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Old May 22, 2000, 10:16 AM   #4
USP45usp
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Thanks for the replys. I've heard horror stories of accidently cutting the stomach and /or bladder and ruinning the meat. Others have told me stories of having to drag the game (heavy, like deer) over great distances and having to throw away alot of the meat that was damaged. I was thinking of going on my first hunt this year and I wanted to try to find some stuff to get me ready. If my uncle was still alive (and I lived back in the South) I would go with him.. but I can't. I am bound and determined to go this year whether I have to quit my job or not. Or if I can get anyone to go with me our not. I want to get back into the "old ways" and kill my own meat. I'm getting tired of all these scares about E-Coli, Additives, etc.. Plus, I've seen some of these food cows/pigs around here and they don't look all that good to me. Plus... I remember as a youth my uncle with his wild turkey, his deer, his boar... BBQ's, Smoked, Honey Glazed Hams.... *slobber*... excuse me.. I'm drooling on myself. I've never ever tasted anything like it since and I've eaten at many places and bought alot of food (meat) out of the supermarket. All I can say is... I don't eat alot of meat any longer. The last wild thing I'd eaten was jerky... very good, better then I'd ever eaten... turns out that a buddy of mine has a friend in kalifornia... he raises Inguna's (sp) for jerky.... but it was good. Sorry for all the ranting all... just thinking about what may come into being. Thanks again. USP45usp
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Old May 23, 2000, 11:03 AM   #5
Paul B.
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Join Date: March 28, 1999
Location: Tucson, AZ
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USP45. Try this. (www.hunting.net/deer/hunting/afterkill/) If it doesn't work, E-mail me and I'll hyperlink it to you. It is pretty comprehensive.
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Old May 25, 2000, 05:00 PM   #6
Vek
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Join Date: May 22, 2000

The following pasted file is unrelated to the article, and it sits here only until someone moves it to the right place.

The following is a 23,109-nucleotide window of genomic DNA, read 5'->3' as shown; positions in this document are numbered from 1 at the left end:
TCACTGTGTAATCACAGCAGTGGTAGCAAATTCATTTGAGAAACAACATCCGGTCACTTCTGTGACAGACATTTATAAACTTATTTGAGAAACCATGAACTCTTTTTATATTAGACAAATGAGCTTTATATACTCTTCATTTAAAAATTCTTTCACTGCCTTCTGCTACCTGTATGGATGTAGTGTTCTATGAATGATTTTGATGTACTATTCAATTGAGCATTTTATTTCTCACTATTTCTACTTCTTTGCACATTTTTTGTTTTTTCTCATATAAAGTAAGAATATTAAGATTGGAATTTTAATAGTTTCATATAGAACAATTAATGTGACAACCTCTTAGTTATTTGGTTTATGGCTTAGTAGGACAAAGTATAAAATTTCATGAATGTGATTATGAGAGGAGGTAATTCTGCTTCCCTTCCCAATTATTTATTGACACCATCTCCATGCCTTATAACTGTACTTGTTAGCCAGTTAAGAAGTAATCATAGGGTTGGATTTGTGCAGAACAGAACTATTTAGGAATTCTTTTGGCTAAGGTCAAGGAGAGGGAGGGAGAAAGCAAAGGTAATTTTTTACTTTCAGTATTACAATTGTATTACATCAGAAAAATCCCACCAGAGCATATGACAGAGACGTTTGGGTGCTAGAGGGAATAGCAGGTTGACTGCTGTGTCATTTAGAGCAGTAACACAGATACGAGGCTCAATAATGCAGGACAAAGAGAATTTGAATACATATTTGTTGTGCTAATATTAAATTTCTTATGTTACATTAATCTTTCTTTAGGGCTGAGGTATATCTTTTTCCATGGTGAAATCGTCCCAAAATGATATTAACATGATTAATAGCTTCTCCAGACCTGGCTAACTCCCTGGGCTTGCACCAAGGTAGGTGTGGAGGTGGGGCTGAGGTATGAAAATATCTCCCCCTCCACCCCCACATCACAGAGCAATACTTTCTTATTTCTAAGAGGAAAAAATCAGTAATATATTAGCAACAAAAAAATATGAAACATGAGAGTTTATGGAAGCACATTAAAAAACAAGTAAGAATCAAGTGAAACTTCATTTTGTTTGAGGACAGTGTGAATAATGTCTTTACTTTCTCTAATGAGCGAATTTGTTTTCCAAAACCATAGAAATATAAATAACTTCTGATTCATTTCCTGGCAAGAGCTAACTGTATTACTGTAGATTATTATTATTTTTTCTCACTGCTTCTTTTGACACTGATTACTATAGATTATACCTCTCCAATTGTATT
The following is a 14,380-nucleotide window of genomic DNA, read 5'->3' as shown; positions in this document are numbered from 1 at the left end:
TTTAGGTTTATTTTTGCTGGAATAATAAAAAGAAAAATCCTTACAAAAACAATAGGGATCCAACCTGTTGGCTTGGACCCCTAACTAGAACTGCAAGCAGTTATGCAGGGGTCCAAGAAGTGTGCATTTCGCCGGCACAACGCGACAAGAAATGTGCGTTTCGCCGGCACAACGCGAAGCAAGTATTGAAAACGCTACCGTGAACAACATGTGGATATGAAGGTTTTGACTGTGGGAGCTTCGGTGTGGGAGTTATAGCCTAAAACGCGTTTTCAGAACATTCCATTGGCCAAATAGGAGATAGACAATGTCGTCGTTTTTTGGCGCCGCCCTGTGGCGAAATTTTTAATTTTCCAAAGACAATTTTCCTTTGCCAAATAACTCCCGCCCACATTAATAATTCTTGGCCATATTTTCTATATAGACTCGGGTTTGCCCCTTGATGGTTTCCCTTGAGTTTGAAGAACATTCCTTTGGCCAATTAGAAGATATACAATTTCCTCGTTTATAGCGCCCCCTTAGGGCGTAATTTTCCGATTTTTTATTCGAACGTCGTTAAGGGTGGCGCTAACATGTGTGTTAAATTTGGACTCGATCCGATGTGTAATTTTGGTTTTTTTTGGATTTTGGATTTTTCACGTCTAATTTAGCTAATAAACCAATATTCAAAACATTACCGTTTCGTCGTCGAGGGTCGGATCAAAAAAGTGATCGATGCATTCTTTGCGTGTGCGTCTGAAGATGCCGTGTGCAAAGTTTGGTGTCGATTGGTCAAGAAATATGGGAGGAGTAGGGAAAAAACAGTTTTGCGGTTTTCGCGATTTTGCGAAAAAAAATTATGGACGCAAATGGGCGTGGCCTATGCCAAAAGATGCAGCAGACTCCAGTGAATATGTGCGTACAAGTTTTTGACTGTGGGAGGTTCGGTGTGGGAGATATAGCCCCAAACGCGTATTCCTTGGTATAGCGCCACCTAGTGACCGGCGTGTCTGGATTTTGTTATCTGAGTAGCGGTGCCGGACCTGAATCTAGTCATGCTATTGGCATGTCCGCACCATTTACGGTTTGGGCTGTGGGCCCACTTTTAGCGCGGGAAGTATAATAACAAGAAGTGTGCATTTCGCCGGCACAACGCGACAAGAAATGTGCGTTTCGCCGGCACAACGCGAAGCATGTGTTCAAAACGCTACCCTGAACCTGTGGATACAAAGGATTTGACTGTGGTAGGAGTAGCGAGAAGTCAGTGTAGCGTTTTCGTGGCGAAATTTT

Location: Bellingham, WA
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As far as butchering goes, you can do far better than any diagram can show by just starting from the front or back half of the animal and carving off the large muscles individually or in groups. On the back half, there are numerous muscles (hams and such) that are easy to separate from the others because of their large size. The benefit of this is profound: you have access to all of the connective tissues which, left attached to the meat, will make it gamy after a short time. Spend two evenings in a cool garage with a large table and carve it up yourself. reserve the backstraps purely for small steaks (with eggs for breakfast-oh my!) and anything else large and clean can be stir-fried, roasted, or used like any other unground meat. Chuck all of the cleaned small stuff into a pile and take it to a butcher and have him make summer snausages or breakfast snausages, and make sure he does his sausage in batches, because you don't want your fine meat mixed with that from some schmoe who didn't gut his animal right away or left too much sinew and fat on his meat.

Bottom line: carve off all fat, sinew, bone, bloody meat; and you will be left with meat that will freeze great and literally keep for years. Also, it will taste better than any you've had previously! This is all opinion, but I feel it to be sound.

[This message has been edited by Vek (edited May 25, 2000).]
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Old May 25, 2000, 05:26 PM   #7
Art Eatman
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Location: Terlingua, TX, USA
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Vek: Yup. I usually cooked the hindquarters on the barbecue pit just as a whole ham. (And it's just May! )

A buddy of mine was a hunting guide in one of his other lives. They got a lot of dudes who knew nothing about how a deer is built. After field-dressing the deer for the dude, the final step was to remove the "poison sacs", telling the dude that these would kill dogs that might get to the remainder of the carcass after butchering. Poison sacs: Those two pieces of meat along the spine, inside the body cavity?

They went into the freezer, of course, as a guides' dinner after the season ended...

Sho am ruff to be a natcherl-food freak!

Art